- Historic Sites
All That Glittered
Save for the Civil War, what occurred after a carpenter glimpsed a flash of yellow 150 years ago was the biggest story of the nineteenth century. RICHARD REINHARDT examines what we think we know (and don’t) about the people who made it happen.
February/March 1998 | Volume 49, Issue 1
The brevity of his great adventure, the moisture of his nostalgia, the crudeness of his manners often made the old Argonaut, the self-styled California Pioneer, a target of ridicule. Ambrose Bierce punched holes in his pretensions. Hubert Howe Bancroft, the voluminous and respected historian of early California, criticized his greed, prevarication, and profanity. Novelists discovered him, a parvenu whose red flannel shirt was visible under his starched white collar and black dinner jacket. He appears in Joseph Conrad ( Nostromo ), Ivan Bunin ( The Gentleman From San Francisco ), Robert Louis Stevenson ( The Wrecker ), and Bronson Howard ( Aristocracy .)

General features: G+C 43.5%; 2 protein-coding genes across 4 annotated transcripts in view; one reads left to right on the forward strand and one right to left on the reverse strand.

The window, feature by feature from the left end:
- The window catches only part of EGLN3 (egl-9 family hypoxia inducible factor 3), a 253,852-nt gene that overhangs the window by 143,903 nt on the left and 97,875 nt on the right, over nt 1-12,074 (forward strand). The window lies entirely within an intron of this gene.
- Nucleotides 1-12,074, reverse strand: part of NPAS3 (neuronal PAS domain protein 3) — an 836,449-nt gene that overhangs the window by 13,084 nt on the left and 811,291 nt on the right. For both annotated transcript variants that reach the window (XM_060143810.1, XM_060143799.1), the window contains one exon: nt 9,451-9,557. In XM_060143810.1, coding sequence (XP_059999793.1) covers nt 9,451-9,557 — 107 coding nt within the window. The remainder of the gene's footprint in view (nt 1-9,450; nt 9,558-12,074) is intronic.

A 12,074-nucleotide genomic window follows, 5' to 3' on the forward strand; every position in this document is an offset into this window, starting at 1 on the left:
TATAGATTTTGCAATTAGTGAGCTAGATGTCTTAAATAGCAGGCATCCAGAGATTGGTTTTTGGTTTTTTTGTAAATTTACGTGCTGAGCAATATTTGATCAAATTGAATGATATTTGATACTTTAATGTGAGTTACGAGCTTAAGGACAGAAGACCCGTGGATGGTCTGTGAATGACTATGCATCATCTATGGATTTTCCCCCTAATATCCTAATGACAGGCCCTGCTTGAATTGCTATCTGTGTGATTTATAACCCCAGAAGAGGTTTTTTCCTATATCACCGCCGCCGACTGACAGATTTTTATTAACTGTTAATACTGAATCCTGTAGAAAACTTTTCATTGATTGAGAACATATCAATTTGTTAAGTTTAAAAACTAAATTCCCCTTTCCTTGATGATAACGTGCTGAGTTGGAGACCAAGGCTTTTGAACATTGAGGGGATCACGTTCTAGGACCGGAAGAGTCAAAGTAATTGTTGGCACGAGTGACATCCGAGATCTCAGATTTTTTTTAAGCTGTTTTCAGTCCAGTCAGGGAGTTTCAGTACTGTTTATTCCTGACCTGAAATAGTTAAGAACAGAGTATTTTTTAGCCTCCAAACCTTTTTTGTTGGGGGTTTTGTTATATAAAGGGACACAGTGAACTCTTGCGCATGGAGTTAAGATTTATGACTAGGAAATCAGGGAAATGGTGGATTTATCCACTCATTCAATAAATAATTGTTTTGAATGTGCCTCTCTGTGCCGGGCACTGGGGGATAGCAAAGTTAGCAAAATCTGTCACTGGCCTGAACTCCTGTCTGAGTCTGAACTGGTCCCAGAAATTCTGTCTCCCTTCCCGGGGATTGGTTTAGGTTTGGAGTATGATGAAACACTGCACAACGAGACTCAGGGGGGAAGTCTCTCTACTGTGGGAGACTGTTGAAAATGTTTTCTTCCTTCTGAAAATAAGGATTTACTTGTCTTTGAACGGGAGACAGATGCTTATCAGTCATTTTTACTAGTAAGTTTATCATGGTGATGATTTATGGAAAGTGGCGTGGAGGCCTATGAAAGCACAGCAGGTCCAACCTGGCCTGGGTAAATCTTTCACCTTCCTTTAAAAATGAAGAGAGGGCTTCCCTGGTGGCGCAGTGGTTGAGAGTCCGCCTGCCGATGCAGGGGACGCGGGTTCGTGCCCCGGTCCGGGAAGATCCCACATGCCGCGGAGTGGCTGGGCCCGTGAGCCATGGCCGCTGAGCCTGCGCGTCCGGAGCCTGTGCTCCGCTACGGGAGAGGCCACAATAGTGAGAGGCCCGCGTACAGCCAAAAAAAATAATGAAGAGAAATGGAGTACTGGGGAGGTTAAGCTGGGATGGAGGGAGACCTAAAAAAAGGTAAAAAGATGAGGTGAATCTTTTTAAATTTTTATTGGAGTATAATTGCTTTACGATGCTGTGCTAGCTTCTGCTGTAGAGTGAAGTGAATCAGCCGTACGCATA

But the young Argonaut, the immortal forty-niner, never grows old. Fixed forever in time and place, he pursues his endless search for gold under the blazing artificial sunset of David Belasco’s play The Girl of the Golden West . In the libretto of Giacomo Puccini’s opera, the tenor speaks Italian, doubles as a bandit, and narrowly escapes lynching, but he wears red flannel and blue denim, his name is the impeccably Anglo-American Dick Johnson, and his heart is set on taking home his pocketful of gold.